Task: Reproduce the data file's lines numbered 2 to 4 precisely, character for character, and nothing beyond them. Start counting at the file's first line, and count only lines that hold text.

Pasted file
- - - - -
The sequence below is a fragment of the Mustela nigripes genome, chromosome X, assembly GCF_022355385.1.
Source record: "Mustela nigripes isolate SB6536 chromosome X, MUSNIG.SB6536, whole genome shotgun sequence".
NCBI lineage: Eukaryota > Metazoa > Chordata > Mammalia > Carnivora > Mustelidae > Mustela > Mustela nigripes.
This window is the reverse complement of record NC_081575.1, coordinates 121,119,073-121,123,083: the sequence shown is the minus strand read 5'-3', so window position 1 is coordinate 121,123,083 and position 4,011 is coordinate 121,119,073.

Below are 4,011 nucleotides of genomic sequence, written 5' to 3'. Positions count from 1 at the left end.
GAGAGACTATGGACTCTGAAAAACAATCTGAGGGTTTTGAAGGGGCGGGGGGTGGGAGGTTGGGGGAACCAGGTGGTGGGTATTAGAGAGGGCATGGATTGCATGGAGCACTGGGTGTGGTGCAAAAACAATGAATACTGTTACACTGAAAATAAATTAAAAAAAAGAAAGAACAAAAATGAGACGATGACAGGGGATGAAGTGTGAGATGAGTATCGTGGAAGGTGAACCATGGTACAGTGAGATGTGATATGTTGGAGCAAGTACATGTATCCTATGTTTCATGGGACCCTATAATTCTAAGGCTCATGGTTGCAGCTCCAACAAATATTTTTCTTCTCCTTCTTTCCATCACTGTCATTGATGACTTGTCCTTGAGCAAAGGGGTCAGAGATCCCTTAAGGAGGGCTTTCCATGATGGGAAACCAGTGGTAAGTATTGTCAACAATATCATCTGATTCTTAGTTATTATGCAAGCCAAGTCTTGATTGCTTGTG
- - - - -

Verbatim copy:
Source record: "Mustela nigripes isolate SB6536 chromosome X, MUSNIG.SB6536, whole genome shotgun sequence".
NCBI lineage: Eukaryota > Metazoa > Chordata > Mammalia > Carnivora > Mustelidae > Mustela > Mustela nigripes.
This window is the reverse complement of record NC_081575.1, coordinates 121,119,073-121,123,083: the sequence shown is the minus strand read 5'-3', so window position 1 is coordinate 121,123,083 and position 4,011 is coordinate 121,119,073.